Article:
Many of us undoubtedly had and have mixed feelings about the move, though as a past con runner myself I certainly understand many of the pressures and the reasoning for the move, but without yet thinking too much on the future we all wanted to focus on the time and present and to enjoy this convention to its fullest. Thanks to a combination of wonderful weather, an incredible array of guests, panels, vendors, and artists, nearly everyone I encountered was able to do just that and seemed to really enjoy their AWA experience to the fullest.
Certainly there were some changes: the hotel introduced wristbands for the lobby, the main path of flow between the Cobb Galleria and the Renaissance Waverly was reversed (I eventually got used to it), and registration was in the old theater, which feels like it should’ve been used from the start. Yet what remained the same spoke to the success of the con over the years and presented a positive outlook for its future. I’m specifically speaking of things like the packed, yet fun if you got inside, Super Happy Fun Sell. I’m also including the many incredible music performances such as the rave, highlighted by the inclusion of TeddyLoid and Taku Takahashi of M-Flo. I of course have to shout out the full array of guests, who drew folks to their panels and to the back of the dealer’s hall for autographs in droves. Likewise the panels were awesome as always, including Dave Merrill’s Anime Hell, a panel whose presence over the years has been like a steady anchor in the everchanging schedule. (Merrill helped create Anime Weekend Atlanta, and previously served as con chairman.) Lastly and most importantly everywhere in the con there were fans of all ages, some in cosplays which is always incredible to see, who through their presence and participation in the con showed their love for the fandom and for each other by helping to create this place for us all to just geek out for a weekend.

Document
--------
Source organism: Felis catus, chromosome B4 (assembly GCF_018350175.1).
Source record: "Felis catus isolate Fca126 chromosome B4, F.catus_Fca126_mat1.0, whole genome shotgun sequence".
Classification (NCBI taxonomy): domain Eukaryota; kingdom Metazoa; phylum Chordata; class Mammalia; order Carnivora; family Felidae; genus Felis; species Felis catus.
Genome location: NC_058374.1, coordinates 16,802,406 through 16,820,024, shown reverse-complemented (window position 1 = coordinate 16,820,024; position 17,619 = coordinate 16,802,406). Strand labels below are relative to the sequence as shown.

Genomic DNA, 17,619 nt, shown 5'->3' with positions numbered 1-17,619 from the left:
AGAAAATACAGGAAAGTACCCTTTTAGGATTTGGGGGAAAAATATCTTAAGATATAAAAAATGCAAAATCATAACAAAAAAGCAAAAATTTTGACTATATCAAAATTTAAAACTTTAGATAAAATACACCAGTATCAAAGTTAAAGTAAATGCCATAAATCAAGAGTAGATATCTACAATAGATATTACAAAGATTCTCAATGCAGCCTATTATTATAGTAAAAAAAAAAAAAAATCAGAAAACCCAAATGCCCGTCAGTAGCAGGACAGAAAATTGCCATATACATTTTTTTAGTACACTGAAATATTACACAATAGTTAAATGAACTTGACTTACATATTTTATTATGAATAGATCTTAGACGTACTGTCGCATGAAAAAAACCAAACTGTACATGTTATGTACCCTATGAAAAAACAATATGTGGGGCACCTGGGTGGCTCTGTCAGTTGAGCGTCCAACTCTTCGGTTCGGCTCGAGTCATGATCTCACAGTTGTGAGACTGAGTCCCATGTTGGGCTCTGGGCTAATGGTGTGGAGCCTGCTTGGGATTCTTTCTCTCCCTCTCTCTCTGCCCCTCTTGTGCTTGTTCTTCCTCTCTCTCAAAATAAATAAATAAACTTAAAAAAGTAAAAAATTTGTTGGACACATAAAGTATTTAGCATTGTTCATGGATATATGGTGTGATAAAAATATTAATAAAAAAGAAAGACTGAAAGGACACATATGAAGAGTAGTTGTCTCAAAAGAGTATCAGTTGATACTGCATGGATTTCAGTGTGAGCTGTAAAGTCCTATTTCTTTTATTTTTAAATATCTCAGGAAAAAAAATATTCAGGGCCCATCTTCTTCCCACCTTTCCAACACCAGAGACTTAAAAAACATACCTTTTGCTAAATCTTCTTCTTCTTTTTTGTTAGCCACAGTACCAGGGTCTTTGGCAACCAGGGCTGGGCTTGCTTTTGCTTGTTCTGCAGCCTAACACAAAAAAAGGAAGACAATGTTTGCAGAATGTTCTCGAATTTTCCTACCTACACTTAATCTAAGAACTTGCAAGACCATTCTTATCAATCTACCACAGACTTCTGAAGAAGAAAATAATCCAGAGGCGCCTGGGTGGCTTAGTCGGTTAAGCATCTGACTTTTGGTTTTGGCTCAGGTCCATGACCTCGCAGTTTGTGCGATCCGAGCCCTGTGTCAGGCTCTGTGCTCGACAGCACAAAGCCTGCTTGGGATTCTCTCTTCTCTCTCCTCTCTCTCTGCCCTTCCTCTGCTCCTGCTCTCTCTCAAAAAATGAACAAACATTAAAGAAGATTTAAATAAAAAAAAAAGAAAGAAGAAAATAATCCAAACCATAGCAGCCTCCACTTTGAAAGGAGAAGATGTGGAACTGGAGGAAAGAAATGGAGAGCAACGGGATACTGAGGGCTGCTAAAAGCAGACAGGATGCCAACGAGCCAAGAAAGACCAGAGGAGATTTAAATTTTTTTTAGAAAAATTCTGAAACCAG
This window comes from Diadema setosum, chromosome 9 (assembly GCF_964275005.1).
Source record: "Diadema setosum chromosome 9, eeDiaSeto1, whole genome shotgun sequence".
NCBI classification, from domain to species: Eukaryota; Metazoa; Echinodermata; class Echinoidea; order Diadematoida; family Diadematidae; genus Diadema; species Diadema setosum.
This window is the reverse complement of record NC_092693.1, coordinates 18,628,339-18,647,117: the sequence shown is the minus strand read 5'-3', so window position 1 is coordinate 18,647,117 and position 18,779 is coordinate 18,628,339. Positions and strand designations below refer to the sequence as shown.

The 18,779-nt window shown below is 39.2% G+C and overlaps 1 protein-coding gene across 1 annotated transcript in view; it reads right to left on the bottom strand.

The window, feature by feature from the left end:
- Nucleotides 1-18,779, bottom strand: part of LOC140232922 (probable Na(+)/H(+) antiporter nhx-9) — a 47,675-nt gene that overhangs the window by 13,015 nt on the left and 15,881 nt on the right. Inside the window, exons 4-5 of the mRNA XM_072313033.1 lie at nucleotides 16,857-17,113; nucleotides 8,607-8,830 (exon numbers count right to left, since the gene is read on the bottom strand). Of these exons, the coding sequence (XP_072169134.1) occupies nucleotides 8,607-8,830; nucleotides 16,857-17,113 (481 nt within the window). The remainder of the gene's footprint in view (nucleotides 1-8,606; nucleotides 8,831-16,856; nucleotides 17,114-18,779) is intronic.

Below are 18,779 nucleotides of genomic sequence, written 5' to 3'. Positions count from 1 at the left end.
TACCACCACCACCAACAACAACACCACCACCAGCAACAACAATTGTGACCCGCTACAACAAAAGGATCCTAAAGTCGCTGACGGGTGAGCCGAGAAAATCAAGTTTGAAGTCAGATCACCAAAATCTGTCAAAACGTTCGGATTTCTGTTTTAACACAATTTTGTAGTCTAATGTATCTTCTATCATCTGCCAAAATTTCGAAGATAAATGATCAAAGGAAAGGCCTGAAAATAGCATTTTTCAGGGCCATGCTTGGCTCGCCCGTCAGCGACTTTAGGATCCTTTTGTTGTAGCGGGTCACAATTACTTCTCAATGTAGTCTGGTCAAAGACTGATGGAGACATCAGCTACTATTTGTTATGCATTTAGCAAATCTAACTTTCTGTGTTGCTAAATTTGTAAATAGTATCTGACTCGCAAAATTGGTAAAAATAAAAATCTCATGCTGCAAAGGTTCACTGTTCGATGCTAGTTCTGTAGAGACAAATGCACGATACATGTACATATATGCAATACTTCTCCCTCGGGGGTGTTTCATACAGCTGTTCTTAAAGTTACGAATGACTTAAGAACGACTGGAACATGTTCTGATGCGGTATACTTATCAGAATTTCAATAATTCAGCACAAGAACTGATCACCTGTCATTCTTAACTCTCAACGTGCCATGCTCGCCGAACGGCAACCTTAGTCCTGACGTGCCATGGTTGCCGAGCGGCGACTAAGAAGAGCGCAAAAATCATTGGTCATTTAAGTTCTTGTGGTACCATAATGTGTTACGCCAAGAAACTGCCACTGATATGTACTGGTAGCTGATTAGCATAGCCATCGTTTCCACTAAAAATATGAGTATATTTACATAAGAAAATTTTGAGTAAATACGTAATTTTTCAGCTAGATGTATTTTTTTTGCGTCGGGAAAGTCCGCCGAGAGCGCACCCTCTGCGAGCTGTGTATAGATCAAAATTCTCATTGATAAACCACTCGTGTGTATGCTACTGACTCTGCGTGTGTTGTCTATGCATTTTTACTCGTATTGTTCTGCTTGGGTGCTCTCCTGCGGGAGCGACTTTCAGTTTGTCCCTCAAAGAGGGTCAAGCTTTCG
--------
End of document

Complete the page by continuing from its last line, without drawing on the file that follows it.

It’s important I think to remember that the fans are the rock of conventions like Anime Weekend Atlanta. Merrill in his opening for Anime Hell highlighted the work of every fan at the con, and in the American anime community at large, who through our presence and support not only helped make Anime Weekend Atlanta happen all these years, but also helped build the anime fandom that now flourishes in America. “We did that”, Merrill emphasized, giving credit to fans over companies. That’s an incredibly resonant point and a reminder that while AWA may change in various ways over the years, as long as fans remain, and as long as it’s a welcome home for this community, no matter where the convention will take place it’ll have a lasting life for present and future anime fans for many years to come.
Zippy is a contributor to Cosplay in America as well as editor of Last Looks